As I’ve written in past blog entries on Detroit’s fading wall signs, many of the city’s old brick structures and other weathered buildings have some incredibly designed wall signs. Many that I’ve spotted while on my bicycle rides look as if they were hand-painted on the sides of buildings sometime in the 1920’s or 30’s. A few look a bit older, and I wouldn’t be surprised if they were painted on the brick walls sometime in the late 1800’s or early 1900’s.
It’s remarkable that they have survived decades and are generally readable despite our somewhat harsh climate. Some of the most interesting wall signs feature fascinating, pastel colored illustrations and decorative letter fonts that one would find in a 100-year-old book or in an old yellowed magazine found in an antique store. Others I’ve seen are simple in design, with nothing more than block letters that advertise a manufacturing company, a specific service, or basic household goods.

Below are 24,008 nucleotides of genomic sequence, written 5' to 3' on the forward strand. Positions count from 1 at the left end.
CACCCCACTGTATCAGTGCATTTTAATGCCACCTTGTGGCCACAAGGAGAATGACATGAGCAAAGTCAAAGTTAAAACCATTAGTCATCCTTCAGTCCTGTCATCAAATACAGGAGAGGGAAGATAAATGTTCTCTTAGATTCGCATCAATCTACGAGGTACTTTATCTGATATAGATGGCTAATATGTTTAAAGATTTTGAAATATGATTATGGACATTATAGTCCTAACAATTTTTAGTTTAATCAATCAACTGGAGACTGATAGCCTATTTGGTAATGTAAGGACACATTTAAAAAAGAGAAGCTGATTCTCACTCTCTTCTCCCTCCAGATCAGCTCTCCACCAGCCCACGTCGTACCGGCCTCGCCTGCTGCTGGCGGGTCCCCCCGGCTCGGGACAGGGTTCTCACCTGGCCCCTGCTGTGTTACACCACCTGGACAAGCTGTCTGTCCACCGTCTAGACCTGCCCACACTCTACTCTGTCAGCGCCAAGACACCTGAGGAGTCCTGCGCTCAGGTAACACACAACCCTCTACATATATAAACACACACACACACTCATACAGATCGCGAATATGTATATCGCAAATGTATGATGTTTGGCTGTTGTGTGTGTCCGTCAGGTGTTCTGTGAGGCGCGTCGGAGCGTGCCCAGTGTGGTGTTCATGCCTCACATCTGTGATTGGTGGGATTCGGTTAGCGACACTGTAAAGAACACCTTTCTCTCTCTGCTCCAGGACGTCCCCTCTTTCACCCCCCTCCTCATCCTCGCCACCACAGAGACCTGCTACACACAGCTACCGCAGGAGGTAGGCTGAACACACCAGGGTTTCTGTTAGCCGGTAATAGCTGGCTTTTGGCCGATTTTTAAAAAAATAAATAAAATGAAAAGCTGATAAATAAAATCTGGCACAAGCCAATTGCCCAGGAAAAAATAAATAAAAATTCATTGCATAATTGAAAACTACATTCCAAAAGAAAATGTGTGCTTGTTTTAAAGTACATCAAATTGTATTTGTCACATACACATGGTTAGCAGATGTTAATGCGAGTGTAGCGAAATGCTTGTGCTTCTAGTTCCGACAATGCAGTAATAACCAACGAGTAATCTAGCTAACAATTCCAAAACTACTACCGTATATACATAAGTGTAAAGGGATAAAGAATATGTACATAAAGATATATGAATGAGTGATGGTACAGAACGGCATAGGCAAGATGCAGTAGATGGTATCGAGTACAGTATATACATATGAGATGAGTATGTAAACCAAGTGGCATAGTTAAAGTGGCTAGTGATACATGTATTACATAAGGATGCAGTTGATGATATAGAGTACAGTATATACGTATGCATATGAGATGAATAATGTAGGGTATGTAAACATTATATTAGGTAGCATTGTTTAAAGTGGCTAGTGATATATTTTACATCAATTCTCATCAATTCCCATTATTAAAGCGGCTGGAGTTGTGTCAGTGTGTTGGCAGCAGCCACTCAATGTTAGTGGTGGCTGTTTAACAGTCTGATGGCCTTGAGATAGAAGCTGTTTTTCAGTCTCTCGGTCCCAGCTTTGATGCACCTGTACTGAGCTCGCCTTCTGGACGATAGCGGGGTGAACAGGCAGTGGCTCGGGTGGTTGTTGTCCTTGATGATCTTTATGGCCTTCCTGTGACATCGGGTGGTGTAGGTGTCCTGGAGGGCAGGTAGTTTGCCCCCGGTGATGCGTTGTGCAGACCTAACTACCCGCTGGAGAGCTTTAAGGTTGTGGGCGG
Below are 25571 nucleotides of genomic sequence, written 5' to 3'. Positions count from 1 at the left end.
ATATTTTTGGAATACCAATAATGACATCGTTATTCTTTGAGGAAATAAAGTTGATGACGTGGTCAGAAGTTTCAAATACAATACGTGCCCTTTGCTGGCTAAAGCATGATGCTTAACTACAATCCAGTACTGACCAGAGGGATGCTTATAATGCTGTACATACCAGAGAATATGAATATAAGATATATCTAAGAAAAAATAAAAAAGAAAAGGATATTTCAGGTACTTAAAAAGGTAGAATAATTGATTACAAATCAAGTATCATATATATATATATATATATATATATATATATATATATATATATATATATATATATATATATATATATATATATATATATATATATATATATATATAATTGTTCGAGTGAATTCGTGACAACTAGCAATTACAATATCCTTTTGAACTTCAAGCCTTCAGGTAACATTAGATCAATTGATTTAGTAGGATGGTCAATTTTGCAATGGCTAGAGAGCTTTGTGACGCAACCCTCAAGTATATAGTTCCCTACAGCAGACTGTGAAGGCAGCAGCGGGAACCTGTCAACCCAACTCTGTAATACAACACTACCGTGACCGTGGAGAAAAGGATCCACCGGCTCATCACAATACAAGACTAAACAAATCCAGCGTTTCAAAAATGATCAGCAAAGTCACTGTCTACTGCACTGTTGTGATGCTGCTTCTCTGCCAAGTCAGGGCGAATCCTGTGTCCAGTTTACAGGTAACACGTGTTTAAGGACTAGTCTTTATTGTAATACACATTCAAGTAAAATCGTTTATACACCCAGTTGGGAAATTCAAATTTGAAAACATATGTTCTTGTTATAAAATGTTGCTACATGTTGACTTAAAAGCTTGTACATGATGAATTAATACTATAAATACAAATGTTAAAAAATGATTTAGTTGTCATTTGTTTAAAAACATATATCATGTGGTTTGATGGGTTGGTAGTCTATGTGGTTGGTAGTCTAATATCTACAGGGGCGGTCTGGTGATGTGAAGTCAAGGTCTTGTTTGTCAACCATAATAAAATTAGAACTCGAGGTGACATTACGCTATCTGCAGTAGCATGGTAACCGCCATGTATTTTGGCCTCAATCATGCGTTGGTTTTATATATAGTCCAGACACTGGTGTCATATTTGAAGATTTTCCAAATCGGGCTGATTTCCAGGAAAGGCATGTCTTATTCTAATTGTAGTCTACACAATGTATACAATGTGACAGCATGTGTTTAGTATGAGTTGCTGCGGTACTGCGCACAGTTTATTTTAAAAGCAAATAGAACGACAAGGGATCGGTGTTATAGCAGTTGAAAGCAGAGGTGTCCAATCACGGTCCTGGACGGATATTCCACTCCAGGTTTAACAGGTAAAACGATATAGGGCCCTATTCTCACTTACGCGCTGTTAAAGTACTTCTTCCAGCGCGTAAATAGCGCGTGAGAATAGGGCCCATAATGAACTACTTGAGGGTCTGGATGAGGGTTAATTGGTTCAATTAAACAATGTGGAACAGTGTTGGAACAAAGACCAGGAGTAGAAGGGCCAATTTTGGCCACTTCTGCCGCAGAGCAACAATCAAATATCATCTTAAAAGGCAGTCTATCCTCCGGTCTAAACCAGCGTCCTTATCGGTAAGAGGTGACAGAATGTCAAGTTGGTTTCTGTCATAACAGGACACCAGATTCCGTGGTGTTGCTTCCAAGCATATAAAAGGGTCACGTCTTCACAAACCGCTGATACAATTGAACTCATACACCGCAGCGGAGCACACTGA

Detroit has plenty of older brick buildings that feature the vintage signs. In many cases, they have been hidden for years on the sides of the older buildings because other structures have been constructed next to them, blocking their view. Once the neighboring buildings were torn down, the classic old signs have been exposed.
As time moves on and the city evolves, many of the old buildings where the signs can be found will be torn down. The fading signs on the sides of buildings that survive the wrecking ball will eventually deteriorate due to the weather and other factors. Unfortunately, they too will slowly fade into the brick they were painted on and be lost forever.
This is the third of an occasional blog entry on Detroit’s fading wall signs. To read the earlier entries, click on the headlines below.